You sound like your are sorely lacking confidants. I know the feeling, I was there TWICE! (Once when I started out and later I lost it through a series of "bad events.") The last time I used Arthur Murry to help gain mine back, BUT, you will pay for their highly sugar coated boosters. AND they love their 40 min lesson plans. Get what you can from them and move on once your achieve your goal. More times than not you can get more for your money with an independent instructor. While you are absorbing what you can form A.M., research dance instructors. If you are in the U.S. - USA Dance is a good place to start. You can find social dances all over the place through them. Check out any local ballroom dance competitions in your area. Try Googling Dancesport Competitions. Buy and program and take note of the instructors and who's students are winning. What better place to get phone numbers/e-mail addresses?

When I was researching the instructor I've been with for 4 years now. I watched a lot of dance lessons and how the instructors worked. It amazed me - from over hearing an instructor telling couples taking lessons he didn't know what they were doing wrong in their dance steps, to an instructor not bothering doing patterns with his student, but she was to "get the move" with him walking in front of her the entire hour. (It was a pattern with other students in his weekly lessons.)

I watched how instructors presented their students in showcases. Apparently for some, the showcase was more about the instructor than the student/s. (one or two instructors out danced the student)

This is a fun hobby, but you do have to do a little home work to make sure your on the right path for your needs. Also you meet so many great people along the way!

Re: ok how long does it really take..............
Posted by Quickstep7
6/26/2012  11:09:00 PM
How long does it take. Answer. You never stop learning. Former British and World Latin Champion Karen Hardy. As a co-commentator on a Dance Contest Televised
( which I still have ) was asked. How long must I continue practising Rumba Walks. For ever she answered.
Re: ok how long does it really take..............
Posted by zeke22
7/1/2012  10:27:00 PM
All fair comment. I do have my studio of choice. It's the mama bear of the 3 bears tale. Going to the others for extra time / practice. Still having fun. D lack confidence but coming along
Re: ok how long does it really take..............
Posted by zeke22
7/26/2013  5:53:00 PM
An update on last years post..........
I have continued with injury interruptions since last March and thoroughly enjoy it!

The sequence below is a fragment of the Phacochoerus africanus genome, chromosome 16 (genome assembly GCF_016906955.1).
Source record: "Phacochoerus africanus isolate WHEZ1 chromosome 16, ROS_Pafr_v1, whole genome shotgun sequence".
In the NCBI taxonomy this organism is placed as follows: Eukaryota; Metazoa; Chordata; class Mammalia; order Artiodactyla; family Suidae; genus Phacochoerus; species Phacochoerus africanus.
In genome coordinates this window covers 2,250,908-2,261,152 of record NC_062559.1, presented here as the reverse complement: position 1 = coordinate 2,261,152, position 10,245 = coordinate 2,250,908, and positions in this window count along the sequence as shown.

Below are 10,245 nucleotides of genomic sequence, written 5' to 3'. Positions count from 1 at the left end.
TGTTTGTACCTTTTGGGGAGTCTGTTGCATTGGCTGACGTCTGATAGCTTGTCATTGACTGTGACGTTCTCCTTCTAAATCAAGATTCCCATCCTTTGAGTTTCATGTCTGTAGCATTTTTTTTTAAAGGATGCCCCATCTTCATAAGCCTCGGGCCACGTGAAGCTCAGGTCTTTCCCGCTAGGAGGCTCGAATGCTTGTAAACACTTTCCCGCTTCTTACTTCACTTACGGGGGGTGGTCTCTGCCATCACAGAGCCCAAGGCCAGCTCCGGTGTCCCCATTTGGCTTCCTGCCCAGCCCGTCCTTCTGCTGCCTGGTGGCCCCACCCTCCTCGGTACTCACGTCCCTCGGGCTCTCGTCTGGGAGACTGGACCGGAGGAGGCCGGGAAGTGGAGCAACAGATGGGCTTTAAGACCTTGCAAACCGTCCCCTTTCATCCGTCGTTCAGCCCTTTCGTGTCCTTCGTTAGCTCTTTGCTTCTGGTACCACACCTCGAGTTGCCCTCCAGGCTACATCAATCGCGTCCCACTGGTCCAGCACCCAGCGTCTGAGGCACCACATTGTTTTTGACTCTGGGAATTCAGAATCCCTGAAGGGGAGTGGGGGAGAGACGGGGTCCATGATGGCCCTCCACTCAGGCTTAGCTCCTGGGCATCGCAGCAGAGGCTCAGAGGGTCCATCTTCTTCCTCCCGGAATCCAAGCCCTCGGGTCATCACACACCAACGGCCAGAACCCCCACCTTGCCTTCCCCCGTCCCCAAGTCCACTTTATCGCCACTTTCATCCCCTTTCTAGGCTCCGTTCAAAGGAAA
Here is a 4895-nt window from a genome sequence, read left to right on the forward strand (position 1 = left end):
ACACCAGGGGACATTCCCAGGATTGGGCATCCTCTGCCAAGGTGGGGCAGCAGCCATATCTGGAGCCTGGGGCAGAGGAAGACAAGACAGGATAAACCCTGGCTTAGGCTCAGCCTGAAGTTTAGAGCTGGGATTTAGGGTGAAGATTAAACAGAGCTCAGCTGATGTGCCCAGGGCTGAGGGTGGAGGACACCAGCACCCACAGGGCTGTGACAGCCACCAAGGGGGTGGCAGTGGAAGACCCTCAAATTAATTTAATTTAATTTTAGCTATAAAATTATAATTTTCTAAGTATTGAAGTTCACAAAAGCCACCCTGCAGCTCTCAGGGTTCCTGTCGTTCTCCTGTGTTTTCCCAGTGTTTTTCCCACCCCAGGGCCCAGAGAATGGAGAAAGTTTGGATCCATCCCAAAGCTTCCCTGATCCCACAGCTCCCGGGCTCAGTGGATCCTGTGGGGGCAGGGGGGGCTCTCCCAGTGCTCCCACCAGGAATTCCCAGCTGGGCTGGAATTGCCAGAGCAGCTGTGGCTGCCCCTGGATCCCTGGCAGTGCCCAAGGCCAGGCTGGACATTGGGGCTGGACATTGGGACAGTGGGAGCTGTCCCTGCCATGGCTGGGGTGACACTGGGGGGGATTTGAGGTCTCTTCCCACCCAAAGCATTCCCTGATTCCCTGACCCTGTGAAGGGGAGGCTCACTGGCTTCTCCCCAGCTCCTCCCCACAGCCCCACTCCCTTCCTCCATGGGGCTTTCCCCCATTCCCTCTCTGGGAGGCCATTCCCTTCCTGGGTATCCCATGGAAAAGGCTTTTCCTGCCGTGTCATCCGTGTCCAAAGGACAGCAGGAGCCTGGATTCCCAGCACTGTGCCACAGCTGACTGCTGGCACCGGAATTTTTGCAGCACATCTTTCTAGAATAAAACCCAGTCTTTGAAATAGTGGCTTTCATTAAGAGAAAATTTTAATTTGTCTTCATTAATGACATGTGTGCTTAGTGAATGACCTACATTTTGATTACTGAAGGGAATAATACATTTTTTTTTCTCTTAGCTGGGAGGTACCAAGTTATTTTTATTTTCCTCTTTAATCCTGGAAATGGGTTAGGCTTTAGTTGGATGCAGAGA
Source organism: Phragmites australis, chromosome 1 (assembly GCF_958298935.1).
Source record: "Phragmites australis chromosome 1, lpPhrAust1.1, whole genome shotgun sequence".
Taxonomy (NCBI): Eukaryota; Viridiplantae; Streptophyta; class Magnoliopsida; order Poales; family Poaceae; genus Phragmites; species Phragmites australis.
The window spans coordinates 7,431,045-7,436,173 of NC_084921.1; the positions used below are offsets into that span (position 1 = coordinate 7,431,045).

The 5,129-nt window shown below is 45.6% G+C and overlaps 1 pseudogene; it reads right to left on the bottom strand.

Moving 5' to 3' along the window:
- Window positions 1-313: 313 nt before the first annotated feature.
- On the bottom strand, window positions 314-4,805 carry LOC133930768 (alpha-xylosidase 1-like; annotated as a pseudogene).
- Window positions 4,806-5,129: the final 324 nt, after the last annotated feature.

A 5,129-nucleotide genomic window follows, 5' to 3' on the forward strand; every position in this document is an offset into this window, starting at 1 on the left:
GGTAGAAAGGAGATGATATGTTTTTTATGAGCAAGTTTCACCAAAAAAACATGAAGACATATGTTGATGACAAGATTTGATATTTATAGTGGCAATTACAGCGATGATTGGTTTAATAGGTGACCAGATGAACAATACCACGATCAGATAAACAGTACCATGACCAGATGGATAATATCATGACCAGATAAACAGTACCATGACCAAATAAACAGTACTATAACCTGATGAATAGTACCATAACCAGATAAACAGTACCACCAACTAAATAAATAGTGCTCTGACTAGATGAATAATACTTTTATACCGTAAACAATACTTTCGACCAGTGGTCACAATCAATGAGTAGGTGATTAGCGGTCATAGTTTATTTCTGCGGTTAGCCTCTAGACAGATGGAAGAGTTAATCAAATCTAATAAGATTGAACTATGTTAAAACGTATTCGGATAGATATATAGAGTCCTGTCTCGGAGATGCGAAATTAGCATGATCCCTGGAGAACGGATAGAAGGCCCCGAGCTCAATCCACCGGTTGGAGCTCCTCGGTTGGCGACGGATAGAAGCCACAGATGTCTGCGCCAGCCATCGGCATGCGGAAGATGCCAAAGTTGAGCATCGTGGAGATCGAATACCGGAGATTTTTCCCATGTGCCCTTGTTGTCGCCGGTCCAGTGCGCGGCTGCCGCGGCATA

I've continued going to multiple studios (now five) and find them all to be beneficial for their instruction and for their availability to provide options on different nights.
Also for the variety in partners for the chance to check to see if I can actually lead by taking a figure from one place to another.
I have a couple of partners to take lessons with and attend two studio dances weekly for practice.

I've progressed to being able to made it through 9 or 10 different dances I'd say with some modest level of proficiency in 5.

Taking Bronze 1 and 2 classes now. Doing up to 12 hours a week when able (and uninjured).

I do need both knees replaced and have a bad back so am compromised but can still manage most of the time. Lost 4 months completely and dipped my toes back in for a couple months before getting back at it.

Certainly glad to have started and intend to continue as long as possible.

It's seems to be a throwback activity from a different age.

All the people I've met are gracious and polite. From all walks of life and all ages. I understand some of the comments made in response to my post of last year much better now.
One unanticipated note. I now tell friends what I doing and they all think I'm just grazing for women..............Is that a common response?
Re: ok how long does it really take..............
Posted by nloftofan1
7/27/2013  4:47:00 PM
In reply to your question (One unanticipated note. I now tell friends what I doing and they all think I'm just grazing for women..............Is that a common response?), Gene Kelly said he took up dancing to meet girls.

Other people have mentioned this, but remember the old joke: Tourist in New York to native—"How do you get to Carnegie Hall?" Native's answer—"Practice." If you don't practice it doesn't matter how many lessons you take. You're wasting your money. That's when you find out (preferably with continuing advice from an instructor) what it actually takes to make your body do what your instructor teaches, or what someone at a party showed you, or what you learned from a video. A general rule of thumb in dancing is that if you are having to work hard, you're probably doing it wrong. Practice also helps you remember the details, both in your head and "muscle memory."
Re: ok how long does it really take..............
Posted by ladydance
7/28/2013  8:55:00 AM
Sounds like you have found a system that works for you. As for friends thinking you are "grazing for women", nothing you can do about that. North Americans have weird ideas about dancing. My husband was talking to co-workers and they were amazed and appalled that he dances with other women at parties. They continued to be shocked at the notion that I have a competitive partner and that I go to comps with him! Several of the women said they would love to learn how to dance but their husbands won't and they won't allow them to dance with other men. I have tried to explain that dancing, while intimate, is not sexual. Men are very threatened by dancing and will always try to make it unseemly.